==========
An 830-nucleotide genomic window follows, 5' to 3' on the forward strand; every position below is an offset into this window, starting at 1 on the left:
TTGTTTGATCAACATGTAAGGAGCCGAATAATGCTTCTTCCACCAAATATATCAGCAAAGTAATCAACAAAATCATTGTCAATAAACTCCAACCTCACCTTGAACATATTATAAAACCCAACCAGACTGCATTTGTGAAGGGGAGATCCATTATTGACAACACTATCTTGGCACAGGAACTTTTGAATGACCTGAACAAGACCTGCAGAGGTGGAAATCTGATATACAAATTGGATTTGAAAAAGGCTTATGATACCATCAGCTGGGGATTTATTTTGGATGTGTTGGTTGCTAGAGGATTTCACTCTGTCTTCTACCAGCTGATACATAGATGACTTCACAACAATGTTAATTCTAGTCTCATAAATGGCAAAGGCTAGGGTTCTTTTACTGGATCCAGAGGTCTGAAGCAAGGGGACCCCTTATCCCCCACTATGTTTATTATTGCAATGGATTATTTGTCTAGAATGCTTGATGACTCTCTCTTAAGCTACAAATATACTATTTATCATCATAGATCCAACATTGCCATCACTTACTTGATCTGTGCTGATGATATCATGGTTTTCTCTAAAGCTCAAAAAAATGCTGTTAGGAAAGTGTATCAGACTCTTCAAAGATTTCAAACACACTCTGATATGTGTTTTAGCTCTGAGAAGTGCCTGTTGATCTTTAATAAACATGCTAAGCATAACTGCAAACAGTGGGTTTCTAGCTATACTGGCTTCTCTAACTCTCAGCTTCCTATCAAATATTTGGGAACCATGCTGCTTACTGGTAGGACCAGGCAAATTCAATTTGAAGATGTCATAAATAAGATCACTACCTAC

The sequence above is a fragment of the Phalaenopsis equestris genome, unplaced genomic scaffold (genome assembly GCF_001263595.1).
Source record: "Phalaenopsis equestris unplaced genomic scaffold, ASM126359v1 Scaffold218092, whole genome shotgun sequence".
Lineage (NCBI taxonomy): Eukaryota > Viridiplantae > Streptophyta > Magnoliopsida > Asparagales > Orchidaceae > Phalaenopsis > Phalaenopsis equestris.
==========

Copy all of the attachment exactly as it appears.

An 830-nucleotide genomic window follows, 5' to 3' on the forward strand; every position below is an offset into this window, starting at 1 on the left:
TTGTTTGATCAACATGTAAGGAGCCGAATAATGCTTCTTCCACCAAATATATCAGCAAAGTAATCAACAAAATCATTGTCAATAAACTCCAACCTCACCTTGAACATATTATAAAACCCAACCAGACTGCATTTGTGAAGGGGAGATCCATTATTGACAACACTATCTTGGCACAGGAACTTTTGAATGACCTGAACAAGACCTGCAGAGGTGGAAATCTGATATACAAATTGGATTTGAAAAAGGCTTATGATACCATCAGCTGGGGATTTATTTTGGATGTGTTGGTTGCTAGAGGATTTCACTCTGTCTTCTACCAGCTGATACATAGATGACTTCACAACAATGTTAATTCTAGTCTCATAAATGGCAAAGGCTAGGGTTCTTTTACTGGATCCAGAGGTCTGAAGCAAGGGGACCCCTTATCCCCCACTATGTTTATTATTGCAATGGATTATTTGTCTAGAATGCTTGATGACTCTCTCTTAAGCTACAAATATACTATTTATCATCATAGATCCAACATTGCCATCACTTACTTGATCTGTGCTGATGATATCATGGTTTTCTCTAAAGCTCAAAAAAATGCTGTTAGGAAAGTGTATCAGACTCTTCAAAGATTTCAAACACACTCTGATATGTGTTTTAGCTCTGAGAAGTGCCTGTTGATCTTTAATAAACATGCTAAGCATAACTGCAAACAGTGGGTTTCTAGCTATACTGGCTTCTCTAACTCTCAGCTTCCTATCAAATATTTGGGAACCATGCTGCTTACTGGTAGGACCAGGCAAATTCAATTTGAAGATGTCATAAATAAGATCACTACCTAC

The sequence above is a fragment of the Phalaenopsis equestris genome, unplaced genomic scaffold (genome assembly GCF_001263595.1).
Source record: "Phalaenopsis equestris unplaced genomic scaffold, ASM126359v1 Scaffold218092, whole genome shotgun sequence".
Lineage (NCBI taxonomy): Eukaryota > Viridiplantae > Streptophyta > Magnoliopsida > Asparagales > Orchidaceae > Phalaenopsis > Phalaenopsis equestris.